African swine fever remains the key driver impacting the global animal protein market, despite the effects of COVID-19 on demand, Rabobank’s latest African Swine Fever Update has shown.
And this is being borne out in Australia’s red meat exports to China, which remain strong, according to latest figures.
The Rabobank update said African swine fever was still the major influence on global pork markets, and it continued to impact pig herds and restrict pork production in China, Vietnam, the Philippines and parts of eastern Europe.
Despite Australia’s total red meat exports being down 16 per cent year-on-year in May, exports to China are down only four per cent – reflecting strong Chinese demand in the wake of African swine fever, despite disruptions due to COVID-19.
Rabobank senior proteins analyst, Angus Gidley-Baird said considering Australia’s reduced production, current export figures highlight China’s strong appetite for Australian protein.
“While exports into China are not quite at the levels they were at the end of last year – when African swine fever-driven pork shortages were driving strong Chinese demand and Australian production was much higher – they are close to levels seen at the start of 2019, which is a positive outcome for the domestic industry,” Mr Gidley-Baird said.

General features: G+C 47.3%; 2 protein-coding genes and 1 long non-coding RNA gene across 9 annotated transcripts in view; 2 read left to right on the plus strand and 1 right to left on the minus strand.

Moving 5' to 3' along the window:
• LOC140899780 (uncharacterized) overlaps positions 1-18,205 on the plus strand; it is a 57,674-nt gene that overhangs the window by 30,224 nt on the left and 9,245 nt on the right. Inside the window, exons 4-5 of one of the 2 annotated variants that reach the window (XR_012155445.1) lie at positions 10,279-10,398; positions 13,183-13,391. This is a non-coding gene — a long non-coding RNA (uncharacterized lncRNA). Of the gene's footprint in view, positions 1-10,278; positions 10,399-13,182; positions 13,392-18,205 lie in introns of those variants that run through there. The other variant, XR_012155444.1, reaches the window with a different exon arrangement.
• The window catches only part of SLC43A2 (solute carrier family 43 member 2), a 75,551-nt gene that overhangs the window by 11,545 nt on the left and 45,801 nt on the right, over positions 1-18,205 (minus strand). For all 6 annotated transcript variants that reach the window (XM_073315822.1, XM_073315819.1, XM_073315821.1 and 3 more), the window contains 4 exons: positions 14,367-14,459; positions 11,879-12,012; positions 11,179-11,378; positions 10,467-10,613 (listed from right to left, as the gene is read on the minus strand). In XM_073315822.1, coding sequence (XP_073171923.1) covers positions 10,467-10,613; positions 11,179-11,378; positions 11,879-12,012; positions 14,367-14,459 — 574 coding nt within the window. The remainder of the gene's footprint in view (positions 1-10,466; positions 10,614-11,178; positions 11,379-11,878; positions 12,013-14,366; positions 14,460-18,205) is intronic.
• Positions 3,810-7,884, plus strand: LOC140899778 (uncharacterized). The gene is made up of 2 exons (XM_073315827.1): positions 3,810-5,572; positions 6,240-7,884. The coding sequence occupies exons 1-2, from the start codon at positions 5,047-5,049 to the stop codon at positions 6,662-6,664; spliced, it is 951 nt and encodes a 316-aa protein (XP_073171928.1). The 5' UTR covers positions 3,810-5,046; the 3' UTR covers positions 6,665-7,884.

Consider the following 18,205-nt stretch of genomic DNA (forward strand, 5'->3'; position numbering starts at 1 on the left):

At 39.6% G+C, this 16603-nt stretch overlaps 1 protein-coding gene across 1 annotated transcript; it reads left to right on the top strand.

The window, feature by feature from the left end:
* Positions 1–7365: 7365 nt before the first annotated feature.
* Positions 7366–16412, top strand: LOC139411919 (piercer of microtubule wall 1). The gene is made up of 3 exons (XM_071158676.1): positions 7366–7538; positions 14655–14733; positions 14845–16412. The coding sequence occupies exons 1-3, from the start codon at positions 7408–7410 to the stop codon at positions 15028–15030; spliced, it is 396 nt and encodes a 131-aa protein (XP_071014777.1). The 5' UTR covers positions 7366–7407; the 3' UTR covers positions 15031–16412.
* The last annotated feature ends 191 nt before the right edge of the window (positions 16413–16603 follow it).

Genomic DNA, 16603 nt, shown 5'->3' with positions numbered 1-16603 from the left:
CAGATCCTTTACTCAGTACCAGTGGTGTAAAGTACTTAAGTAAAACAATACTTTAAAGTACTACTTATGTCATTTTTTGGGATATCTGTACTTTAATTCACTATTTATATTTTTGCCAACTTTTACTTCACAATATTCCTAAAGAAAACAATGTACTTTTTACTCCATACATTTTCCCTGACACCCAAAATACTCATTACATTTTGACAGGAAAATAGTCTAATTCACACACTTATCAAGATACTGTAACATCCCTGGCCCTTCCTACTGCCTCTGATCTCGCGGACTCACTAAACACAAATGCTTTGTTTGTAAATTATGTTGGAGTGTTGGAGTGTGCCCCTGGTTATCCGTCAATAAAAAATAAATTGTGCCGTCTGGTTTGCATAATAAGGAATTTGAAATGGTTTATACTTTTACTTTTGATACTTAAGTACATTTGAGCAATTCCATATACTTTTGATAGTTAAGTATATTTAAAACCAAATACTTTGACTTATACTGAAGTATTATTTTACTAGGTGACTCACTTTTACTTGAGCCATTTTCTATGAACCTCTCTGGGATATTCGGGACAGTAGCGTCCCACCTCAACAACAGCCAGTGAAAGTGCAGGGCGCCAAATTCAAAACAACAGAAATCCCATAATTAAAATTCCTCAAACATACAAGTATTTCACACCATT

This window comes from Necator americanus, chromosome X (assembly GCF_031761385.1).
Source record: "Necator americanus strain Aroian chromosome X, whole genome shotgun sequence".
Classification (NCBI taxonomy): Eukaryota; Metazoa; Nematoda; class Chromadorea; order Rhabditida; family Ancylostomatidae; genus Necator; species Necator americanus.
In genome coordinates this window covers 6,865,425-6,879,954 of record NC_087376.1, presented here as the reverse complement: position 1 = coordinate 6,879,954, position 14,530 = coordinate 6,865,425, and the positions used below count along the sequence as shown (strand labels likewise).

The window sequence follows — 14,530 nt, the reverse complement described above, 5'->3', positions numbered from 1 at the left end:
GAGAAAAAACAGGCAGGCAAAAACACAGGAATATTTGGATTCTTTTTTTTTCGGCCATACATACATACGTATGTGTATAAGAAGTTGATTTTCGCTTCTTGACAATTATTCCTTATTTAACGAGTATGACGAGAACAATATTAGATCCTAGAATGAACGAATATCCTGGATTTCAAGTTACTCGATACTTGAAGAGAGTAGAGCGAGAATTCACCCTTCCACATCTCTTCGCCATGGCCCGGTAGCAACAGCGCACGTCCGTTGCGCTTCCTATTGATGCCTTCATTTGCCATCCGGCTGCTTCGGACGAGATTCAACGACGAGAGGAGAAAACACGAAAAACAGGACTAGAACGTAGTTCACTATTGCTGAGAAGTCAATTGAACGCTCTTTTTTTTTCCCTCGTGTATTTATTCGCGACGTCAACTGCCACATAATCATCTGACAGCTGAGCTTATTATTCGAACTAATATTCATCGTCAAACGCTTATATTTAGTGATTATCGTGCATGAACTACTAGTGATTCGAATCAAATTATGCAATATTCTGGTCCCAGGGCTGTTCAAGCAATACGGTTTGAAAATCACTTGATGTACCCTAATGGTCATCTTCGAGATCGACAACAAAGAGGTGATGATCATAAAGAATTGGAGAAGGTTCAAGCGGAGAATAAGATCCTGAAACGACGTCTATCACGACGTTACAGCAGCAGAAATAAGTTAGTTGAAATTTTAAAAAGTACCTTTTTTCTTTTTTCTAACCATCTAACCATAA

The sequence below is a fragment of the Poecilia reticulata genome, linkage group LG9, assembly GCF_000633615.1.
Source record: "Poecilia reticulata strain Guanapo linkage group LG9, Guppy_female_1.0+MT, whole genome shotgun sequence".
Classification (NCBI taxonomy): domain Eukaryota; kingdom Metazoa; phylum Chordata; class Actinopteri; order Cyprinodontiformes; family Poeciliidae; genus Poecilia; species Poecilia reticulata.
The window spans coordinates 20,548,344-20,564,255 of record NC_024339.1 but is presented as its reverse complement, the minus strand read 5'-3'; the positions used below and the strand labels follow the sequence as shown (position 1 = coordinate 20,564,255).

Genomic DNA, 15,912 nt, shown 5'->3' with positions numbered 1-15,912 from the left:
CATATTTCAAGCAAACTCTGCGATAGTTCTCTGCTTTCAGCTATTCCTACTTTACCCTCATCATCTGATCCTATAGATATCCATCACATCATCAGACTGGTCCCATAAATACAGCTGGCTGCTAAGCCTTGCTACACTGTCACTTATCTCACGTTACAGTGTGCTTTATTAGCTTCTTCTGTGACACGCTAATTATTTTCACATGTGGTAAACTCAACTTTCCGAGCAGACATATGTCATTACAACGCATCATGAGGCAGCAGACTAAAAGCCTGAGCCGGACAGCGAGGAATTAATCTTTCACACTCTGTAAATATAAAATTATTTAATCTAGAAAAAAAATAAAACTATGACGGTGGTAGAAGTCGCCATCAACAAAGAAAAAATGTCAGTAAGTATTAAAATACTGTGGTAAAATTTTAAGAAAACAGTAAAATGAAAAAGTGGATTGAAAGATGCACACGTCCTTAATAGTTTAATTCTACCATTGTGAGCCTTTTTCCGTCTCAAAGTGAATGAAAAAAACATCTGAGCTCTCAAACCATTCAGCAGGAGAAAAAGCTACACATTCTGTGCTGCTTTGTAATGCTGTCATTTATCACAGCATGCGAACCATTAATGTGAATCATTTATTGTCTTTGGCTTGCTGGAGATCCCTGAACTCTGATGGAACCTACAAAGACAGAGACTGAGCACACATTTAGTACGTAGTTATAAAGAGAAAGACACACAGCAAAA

China’s pork production is expected to decline by a further 15 to 20 per cent in 2020, while in Vietnam and the Philippines, declines are expected to be close to 10 per cent, prompting further import demand from these countries.
In China, Mr Gidley-Baird said, pork imports were expected to reach record levels, while imports of other animal protein types would also be strong.
“China’s pork import growth accelerated in the first four months of 2020, with meat imports up 180 per cent, year-on-year, and variety meat imports up 29 per cent year-on-year,” he said.
Rabobank maintained its view that China’s pork imports would reach a record level of about 3.5 million metric tonnes in 2020, with the majority of product supplied from the US, under the US/China ‘phase one’ trade deal.
However, Mr Gidley-Baird said imports for the rest of 2020 were still full of uncertainty, with disruptions to pork production and logistics in exporting countries, and movement in China’s domestic pork prices.
He said imports could ease through the current quarter, picking up again in quarter three and quarter four.
“But, COVID-19 and slower economic conditions aside, the protein gap created by African swine fever provides a strong demand force that will help support prices for Australian red meat exports for the remainder of 2020,” Mr Gidley-Baird said
“African swine fever will continue to underpin Chinese demand for Australian sheep and beef exports, as consumers look to substitute pork with alternative protein options.”